BattlePlugs retail for around $12.75. That’s about $10 more than the old-fashioned plugs ($2.95/pkg at WalMart), but about half the price of low-end electronic muffs. The plugs are washable, so if you take care of them you should get a bunch of uses out of them. I expect that the baffles will eventually start to wear and tear, but of course I haven’t had these long enough to see any sort of wear. You can also order additional tips for about $3, in the event that the originals do finally wear out.
Overall, if you’re looking for something relatively inexpensive but effective, and don’t want the bulk of a pair of muffs, the BattlePlugs are certainly a good option. I’ve used other baffled plugs in the past, and the BattlePlugs are at least as good as any of those. The option of opening the cap to allow for better hearing is a nice feature, I suppose, although honestly; I find it’s just as easy to remove the plugs so that’s not much of a selling point.
BattlePlugs are currently available online, from National Safety, Inc. I found them at a few other industrial safety equipment sites as well. I haven’t seen them at any of the major outdoors distributors yet, but I wouldn’t be surprised to see them start showing up soon.
August 16, 2013
Here’s a topic to take into the weekend… and a break from the flurry of press releases and links to other people’s work.
Over the course of some recent blog reading, commentary, and mental drifting, I got to thinking about how so many hunters present these extraordinarily ethical positions in public discourse, and how poorly that lines up with my experiences in the field… or even in private conversations.
Am I just spending my “Real Time” with Hunting’s problem children?
Of course not. But I’m also clearly aware that we’re not all perfect. In fact, when it comes time to pull a trigger or loose an arrow, perfection is often the last thing on our minds.
To me, it’s a question of the practical versus the theoretical. I always take the comments on blogs and social networks with a grain of salt, because I recognize that anonymity can make anyone an expert on anything. People can make any number of outrageous claims without fear of being found out as frauds. No one knows what you really do out there… We have only the face you present.
In some ways, there’s an interesting parallel to what Jose Ortega y Gassett and Aldo Leopold have both said in regards to hunting ethics. The thing that makes the sportsman special is that we have no witnesses to our actions in the field. The thing that really matters is what we do when no one is watching.
I’m not claiming that the moment we step into the woods we become poachers, game hogs, or simple slobs. I’ve hunted with a whole bunch of folks, from all over the country, and I can say with no hesitation that most of these guys are above-board, law-abiding, and safe. But what I’ve also learned is that, when it comes to some commonly discussed ethical “norms”, there are no absolutes in the field.
For example, a current discussion over at one of the Field and Stream blogs is centered on acceptable bowhunting shot angles. The blog post challenges the rejection of the “quartering to” angle on big game, and makes the argument that not only is the shot reasonably viable, but it’s a good option. In the comments I read a consistent thread of debate that centers on how an ethical hunter should never take that sort of shot. At the same time, there’s a cadre of hunters who argue that the shot is perfectly ethical. Others, with telling honesty, write about how they used to think it was a bad shot until they tried it… successfully, of course. In light of these comments and my own experience, I can’t help thinking that the folks who are so absolutely opposed are either not being honest, or they actually have very little (or no) hunting experience.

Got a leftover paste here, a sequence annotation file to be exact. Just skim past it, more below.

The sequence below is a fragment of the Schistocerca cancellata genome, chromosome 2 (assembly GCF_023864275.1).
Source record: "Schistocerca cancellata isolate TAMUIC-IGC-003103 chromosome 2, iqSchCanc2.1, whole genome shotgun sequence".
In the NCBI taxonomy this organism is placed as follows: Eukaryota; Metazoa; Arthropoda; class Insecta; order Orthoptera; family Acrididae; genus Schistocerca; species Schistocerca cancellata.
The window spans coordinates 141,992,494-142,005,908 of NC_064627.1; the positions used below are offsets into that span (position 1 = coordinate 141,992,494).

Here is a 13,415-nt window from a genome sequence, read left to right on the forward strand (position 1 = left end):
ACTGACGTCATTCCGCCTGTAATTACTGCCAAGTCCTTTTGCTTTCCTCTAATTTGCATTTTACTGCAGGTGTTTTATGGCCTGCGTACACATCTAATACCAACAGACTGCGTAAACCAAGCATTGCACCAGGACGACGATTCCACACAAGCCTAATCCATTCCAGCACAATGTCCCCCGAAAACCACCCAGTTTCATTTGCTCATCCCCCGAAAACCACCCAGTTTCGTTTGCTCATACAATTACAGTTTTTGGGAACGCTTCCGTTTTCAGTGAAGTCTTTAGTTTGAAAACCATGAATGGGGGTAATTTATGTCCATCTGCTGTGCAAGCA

I’ve had similar discussions right here on the Hog Blog as well. For example, the recurrent topic about head shots or debates about long-range hunting often see comments running toward the absolute with tones of, “I would never…” or “an ethical hunter would never…”
I’ve had clients sit in camp with me preparing for the hunt who tell me over and over that they wouldn’t consider a shot over 200 yards, but then I find myself restraining them when the big buck (or boar) appears at 500.
But then we get into the woods. A shot that’s a little longer than we ever thought we would try presents itself. With typical, human aplomb, we rationalize that it looks do-able. We’ve got a good rest. The animal is calm and unaware. And suddenly we’re launching a bullet over three or four football fields.
Or it’s almost dark, in that strange little zone when our reason tells us it’s too dark to shoot but the clock says we still have a quarter hour of legal time. We really can’t make out individual trees on the far side of the shooting lane. How would we expect to get a reasonable sight picture? But then the shadowy form appears. The dusk lights up with muzzle flash.
Or here’s a simpler one (that isn’t really simple at all). We loudly and proudly extoll the virtues of making every effort to humanely and cleanly kill our quarry. And then we go wingshooting.
This isn’t intended as any kind of condemnation, or even an indictment. I recognize that ideals don’t always line up with reality. It’s how we are, not just as hunters but as human beings. I think we’re often honest when we first set the bar, but I think we’re still being just as honest when we adjust it under field conditions. Is that even possible?
So how about it? For all the folks who take the high road in conversations, blog comments, or social media feedback… how often do you catch yourself fudging your own rules when there’s no one there to see you?
And how much fudging is too much?
August 15, 2013
Well, I guess this is press release week here at the Hog Blog. I guess it’s something to write about… and honestly, it just seems like I’ve seen a bunch of compelling releases lately.